Nathan W. Bingham
Connecting in a Hyper-Connected World

3 Tips from C.S. Lewis on Blogging and Tweeting

3 Tips from C.S. Lewis on Blogging and Tweeting

You might be wondering where C.S. Lewis wrote on blogging and tweeting.

As far as I know Lewis didn’t write anything specifically on these two subjects, but he did write on writing. When I read these tips online recently, I was impressed by their relevance for blog posts and tweets.

These tips originally came from a letter Lewis wrote to an American girl named Joan, and can be found today published in the book, C. S. Lewis’ Letters to Children.

Tip #1

“Always try to use the language so as to make quite clear what you mean and make sure your sentence couldn’t mean anything else.”

Great advice for writing in general and for writing blog posts, but this is essential for a tweet. You’ve only got 140 characters. Make them count and make them clear.

One of the benefits I’ve found with using Twitter is that it forces me to distill my “bulky thoughts” down to the central big idea.

Tip #2

“Always prefer the plain direct word to the long, vague one. Don’t implement promises, but keep them.”

Having a down-to-earth writing style works well on a blog. Plain and direct will connect better with your readers. Not only will they understand what you wrote, they’ll have enjoyed the process too.

There’s some huge Twisdom (Twitter wisdom!) here as well. The word “keep” is so much shorter than “implement”. Big words are bad on Twitter.

Tip #3

“Never use abstract nouns when concrete ones will do. If you mean ‘More people died’ don’t say ‘Mortality rose.’”

It’s more important than ever for you to be able to tell me what you want to say, and to say it straight. I don’t have the time to decode the abstract language you’ve written in a blog post. Tweets go by so fast that if I don’t understand it the first time, I’m not likely going to see it a second time.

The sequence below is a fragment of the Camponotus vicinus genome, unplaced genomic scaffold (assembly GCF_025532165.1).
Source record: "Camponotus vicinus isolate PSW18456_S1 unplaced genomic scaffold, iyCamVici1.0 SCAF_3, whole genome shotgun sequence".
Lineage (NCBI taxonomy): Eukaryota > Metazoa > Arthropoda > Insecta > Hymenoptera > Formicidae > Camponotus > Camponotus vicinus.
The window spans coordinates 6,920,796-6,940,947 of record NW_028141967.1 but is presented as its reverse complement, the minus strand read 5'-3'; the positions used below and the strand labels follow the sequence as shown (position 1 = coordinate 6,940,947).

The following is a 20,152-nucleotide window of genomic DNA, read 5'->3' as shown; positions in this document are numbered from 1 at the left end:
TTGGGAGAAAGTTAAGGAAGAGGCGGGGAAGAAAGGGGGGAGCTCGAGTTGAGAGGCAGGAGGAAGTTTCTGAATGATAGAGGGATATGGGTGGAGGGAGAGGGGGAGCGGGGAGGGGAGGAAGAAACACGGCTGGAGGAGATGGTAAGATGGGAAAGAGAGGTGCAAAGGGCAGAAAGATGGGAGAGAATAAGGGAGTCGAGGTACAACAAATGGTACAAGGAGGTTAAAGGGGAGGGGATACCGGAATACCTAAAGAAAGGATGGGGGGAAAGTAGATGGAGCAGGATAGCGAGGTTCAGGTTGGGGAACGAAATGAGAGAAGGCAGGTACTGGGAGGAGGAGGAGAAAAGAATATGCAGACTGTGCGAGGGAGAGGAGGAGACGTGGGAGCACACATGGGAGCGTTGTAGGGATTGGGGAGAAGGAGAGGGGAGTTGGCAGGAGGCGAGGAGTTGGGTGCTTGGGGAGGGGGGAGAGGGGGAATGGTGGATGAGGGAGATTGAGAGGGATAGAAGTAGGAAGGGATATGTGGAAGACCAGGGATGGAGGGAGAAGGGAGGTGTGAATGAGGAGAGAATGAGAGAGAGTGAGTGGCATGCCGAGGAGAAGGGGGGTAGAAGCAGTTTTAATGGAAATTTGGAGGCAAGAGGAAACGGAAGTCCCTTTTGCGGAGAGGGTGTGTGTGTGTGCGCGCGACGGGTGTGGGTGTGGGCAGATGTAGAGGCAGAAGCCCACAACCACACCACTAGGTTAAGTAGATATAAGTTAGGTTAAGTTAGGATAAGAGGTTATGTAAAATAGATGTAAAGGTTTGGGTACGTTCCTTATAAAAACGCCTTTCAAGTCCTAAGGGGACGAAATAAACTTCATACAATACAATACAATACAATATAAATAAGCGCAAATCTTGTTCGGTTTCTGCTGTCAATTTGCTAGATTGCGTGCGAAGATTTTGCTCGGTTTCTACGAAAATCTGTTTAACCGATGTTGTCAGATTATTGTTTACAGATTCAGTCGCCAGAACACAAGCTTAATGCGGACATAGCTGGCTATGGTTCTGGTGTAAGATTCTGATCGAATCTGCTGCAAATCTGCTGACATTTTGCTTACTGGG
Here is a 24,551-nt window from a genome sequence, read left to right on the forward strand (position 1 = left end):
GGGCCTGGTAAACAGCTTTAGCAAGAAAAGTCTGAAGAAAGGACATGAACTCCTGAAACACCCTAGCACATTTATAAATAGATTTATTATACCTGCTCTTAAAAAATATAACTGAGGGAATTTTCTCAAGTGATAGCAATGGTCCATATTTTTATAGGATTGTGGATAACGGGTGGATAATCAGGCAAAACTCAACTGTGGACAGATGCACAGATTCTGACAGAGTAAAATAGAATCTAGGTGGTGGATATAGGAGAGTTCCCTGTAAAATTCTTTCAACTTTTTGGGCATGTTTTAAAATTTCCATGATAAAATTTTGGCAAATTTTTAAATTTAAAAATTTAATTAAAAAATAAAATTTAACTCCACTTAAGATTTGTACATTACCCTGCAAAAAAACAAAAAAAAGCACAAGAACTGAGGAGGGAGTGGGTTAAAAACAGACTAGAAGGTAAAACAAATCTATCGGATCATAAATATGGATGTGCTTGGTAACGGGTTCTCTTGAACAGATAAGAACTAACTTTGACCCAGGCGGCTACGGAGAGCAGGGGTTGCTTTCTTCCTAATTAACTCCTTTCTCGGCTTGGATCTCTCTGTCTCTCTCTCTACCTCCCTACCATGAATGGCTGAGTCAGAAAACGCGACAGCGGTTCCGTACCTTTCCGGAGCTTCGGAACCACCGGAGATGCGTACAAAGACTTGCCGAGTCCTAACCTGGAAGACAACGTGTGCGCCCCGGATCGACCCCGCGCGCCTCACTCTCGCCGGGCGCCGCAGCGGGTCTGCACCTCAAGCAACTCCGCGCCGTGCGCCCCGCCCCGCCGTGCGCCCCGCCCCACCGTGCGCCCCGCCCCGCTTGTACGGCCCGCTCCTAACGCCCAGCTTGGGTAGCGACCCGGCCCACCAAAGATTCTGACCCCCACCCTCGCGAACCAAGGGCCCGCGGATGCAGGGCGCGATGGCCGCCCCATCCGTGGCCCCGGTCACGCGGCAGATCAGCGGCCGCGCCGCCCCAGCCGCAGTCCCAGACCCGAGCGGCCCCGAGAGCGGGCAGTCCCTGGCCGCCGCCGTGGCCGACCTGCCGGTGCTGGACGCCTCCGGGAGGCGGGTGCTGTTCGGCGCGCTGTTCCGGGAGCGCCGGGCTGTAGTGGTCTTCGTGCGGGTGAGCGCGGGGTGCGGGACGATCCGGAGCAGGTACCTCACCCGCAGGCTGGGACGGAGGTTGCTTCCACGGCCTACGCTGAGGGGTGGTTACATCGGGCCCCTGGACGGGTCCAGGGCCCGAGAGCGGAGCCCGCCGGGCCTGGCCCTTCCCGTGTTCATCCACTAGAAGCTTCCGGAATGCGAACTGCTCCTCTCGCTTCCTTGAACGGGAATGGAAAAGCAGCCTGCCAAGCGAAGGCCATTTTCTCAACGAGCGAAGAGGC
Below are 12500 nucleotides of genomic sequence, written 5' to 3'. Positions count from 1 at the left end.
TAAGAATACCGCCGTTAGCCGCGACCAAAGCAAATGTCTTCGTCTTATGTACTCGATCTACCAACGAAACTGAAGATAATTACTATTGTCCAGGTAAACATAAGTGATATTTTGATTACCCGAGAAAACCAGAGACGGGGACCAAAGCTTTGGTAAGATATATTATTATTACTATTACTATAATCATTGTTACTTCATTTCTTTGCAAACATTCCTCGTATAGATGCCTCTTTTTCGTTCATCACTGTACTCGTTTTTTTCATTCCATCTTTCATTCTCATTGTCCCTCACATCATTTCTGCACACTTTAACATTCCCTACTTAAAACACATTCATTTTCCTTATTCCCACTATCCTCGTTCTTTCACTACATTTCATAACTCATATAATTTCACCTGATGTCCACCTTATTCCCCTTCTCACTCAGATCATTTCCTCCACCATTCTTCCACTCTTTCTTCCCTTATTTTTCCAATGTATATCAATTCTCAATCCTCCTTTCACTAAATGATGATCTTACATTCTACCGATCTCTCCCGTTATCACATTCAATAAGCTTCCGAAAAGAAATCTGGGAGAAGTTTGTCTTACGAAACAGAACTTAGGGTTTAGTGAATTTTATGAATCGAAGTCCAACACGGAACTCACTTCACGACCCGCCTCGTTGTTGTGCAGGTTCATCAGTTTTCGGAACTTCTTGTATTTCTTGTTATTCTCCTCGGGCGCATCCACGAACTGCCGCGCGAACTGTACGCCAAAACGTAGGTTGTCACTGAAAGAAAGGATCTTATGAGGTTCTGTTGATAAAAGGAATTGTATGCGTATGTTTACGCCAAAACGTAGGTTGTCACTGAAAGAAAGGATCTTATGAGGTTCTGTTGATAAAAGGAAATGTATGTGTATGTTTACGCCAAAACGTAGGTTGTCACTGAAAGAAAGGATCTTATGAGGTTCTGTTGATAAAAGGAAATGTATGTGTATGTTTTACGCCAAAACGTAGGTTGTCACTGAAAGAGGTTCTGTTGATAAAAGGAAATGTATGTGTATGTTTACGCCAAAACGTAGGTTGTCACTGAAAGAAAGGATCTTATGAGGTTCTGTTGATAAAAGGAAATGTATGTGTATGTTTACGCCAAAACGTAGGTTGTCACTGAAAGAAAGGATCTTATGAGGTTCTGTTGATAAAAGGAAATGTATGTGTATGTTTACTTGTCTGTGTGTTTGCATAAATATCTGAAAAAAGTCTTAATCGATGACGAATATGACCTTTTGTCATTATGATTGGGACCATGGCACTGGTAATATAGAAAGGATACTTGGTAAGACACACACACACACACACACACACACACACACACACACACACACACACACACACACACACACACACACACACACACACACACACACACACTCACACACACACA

I believed a lie for a long time: to write intelligently you needed to sound intelligent. Rubbish! What that lie really says is this: if you want people to think you’re intelligent write in a way no one can understand. That doesn’t make you intelligent, it makes you a bad writer.

Take the time to consider who your blogging audience is, and then write for them. Write for people, not for professors. Unless of course you’re field of writing is specifically professors!

Bonus Writing Tips

Here are two other writing tips Lewis included in that letter which I felt were less applicable for the average blog post or tweet, yet still worth reading.

Bonus Writing Tip #1

“Don’t use adjectives which merely tell us how you want us to feel about the thing you are describing. I mean, instead of telling us a thing was ‘terrible,’ describe it so that we’ll be terrified. Don’t say it was ‘delightful’; make us say ‘delightful’ when we’ve read the description. You see, all those words (horrifying, wonderful, hideous, exquisite) are only like saying to your readers ‘Please will you do my job for me.’”

I was told something very similar when I was taking a class on preaching. I’d think of it every time I would tell my hearers to “be thankful” or to “worship God”. Why was I having to say that? Shouldn’t the words of my sermon have led them to a response of thankfulness and a desire to worship?

Bonus Writing Tip #2

“Don’t use words too big for the subject. Don’t say ‘infinitely’ when you mean ‘very’; otherwise you’ll have no word left when you want to talk about something really infinite.”

You just know that this blog post is infinitely better than any other posts in the blogosphere at the moment, and my next post will be infinitely better than this one. ;-)


I’m opening the comments to ask you if you have any blogging or tweeting tips?

If you blog, has your writing style changed over the months or years you’ve been blogging? If so, how?

If you’re on Twitter, do you think before you tweet to get the most out of the 140 characters?

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